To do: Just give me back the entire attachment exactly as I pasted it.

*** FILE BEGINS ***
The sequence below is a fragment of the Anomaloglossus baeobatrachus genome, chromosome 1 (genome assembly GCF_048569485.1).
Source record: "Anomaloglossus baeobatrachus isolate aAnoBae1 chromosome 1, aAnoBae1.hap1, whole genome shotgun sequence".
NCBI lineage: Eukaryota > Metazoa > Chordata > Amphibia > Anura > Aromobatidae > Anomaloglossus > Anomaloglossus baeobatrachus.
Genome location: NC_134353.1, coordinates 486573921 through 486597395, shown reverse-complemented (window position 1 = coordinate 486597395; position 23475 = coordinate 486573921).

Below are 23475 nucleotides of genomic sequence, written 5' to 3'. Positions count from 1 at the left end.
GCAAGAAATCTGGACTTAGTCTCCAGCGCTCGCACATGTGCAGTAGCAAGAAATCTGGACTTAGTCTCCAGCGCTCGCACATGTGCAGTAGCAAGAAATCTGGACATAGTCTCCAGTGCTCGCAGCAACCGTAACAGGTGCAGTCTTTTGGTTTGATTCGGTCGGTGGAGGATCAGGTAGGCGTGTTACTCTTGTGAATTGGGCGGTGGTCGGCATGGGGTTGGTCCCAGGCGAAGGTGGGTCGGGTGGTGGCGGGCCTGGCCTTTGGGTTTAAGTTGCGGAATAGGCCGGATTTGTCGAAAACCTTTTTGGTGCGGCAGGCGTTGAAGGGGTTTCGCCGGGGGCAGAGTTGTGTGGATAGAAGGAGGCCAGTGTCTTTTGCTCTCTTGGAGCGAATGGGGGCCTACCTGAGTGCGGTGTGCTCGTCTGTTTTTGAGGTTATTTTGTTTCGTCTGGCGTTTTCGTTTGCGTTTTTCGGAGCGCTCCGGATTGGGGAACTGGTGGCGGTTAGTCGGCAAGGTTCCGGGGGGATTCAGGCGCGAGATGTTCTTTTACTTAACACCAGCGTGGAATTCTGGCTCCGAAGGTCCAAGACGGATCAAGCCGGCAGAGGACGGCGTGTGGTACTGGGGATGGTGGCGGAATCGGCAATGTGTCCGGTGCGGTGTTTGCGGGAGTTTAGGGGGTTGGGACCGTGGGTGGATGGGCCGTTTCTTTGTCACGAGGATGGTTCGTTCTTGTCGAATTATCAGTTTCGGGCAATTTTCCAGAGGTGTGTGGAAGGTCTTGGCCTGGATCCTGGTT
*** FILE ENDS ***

The sequence below is a fragment of the Anomaloglossus baeobatrachus genome, chromosome 1 (genome assembly GCF_048569485.1).
Source record: "Anomaloglossus baeobatrachus isolate aAnoBae1 chromosome 1, aAnoBae1.hap1, whole genome shotgun sequence".
NCBI lineage: Eukaryota > Metazoa > Chordata > Amphibia > Anura > Aromobatidae > Anomaloglossus > Anomaloglossus baeobatrachus.
Genome location: NC_134353.1, coordinates 486573921 through 486597395, shown reverse-complemented (window position 1 = coordinate 486597395; position 23475 = coordinate 486573921).

Below are 23475 nucleotides of genomic sequence, written 5' to 3'. Positions count from 1 at the left end.
GCAAGAAATCTGGACTTAGTCTCCAGCGCTCGCACATGTGCAGTAGCAAGAAATCTGGACTTAGTCTCCAGCGCTCGCACATGTGCAGTAGCAAGAAATCTGGACATAGTCTCCAGTGCTCGCAGCAACCGTAACAGGTGCAGTCTTTTGGTTTGATTCGGTCGGTGGAGGATCAGGTAGGCGTGTTACTCTTGTGAATTGGGCGGTGGTCGGCATGGGGTTGGTCCCAGGCGAAGGTGGGTCGGGTGGTGGCGGGCCTGGCCTTTGGGTTTAAGTTGCGGAATAGGCCGGATTTGTCGAAAACCTTTTTGGTGCGGCAGGCGTTGAAGGGGTTTCGCCGGGGGCAGAGTTGTGTGGATAGAAGGAGGCCAGTGTCTTTTGCTCTCTTGGAGCGAATGGGGGCCTACCTGAGTGCGGTGTGCTCGTCTGTTTTTGAGGTTATTTTGTTTCGTCTGGCGTTTTCGTTTGCGTTTTTCGGAGCGCTCCGGATTGGGGAACTGGTGGCGGTTAGTCGGCAAGGTTCCGGGGGGATTCAGGCGCGAGATGTTCTTTTACTTAACACCAGCGTGGAATTCTGGCTCCGAAGGTCCAAGACGGATCAAGCCGGCAGAGGACGGCGTGTGGTACTGGGGATGGTGGCGGAATCGGCAATGTGTCCGGTGCGGTGTTTGCGGGAGTTTAGGGGGTTGGGACCGTGGGTGGATGGGCCGTTTCTTTGTCACGAGGATGGTTCGTTCTTGTCGAATTATCAGTTTCGGGCAATTTTCCAGAGGTGTGTGGAAGGTCTTGGCCTGGATCCTGGTT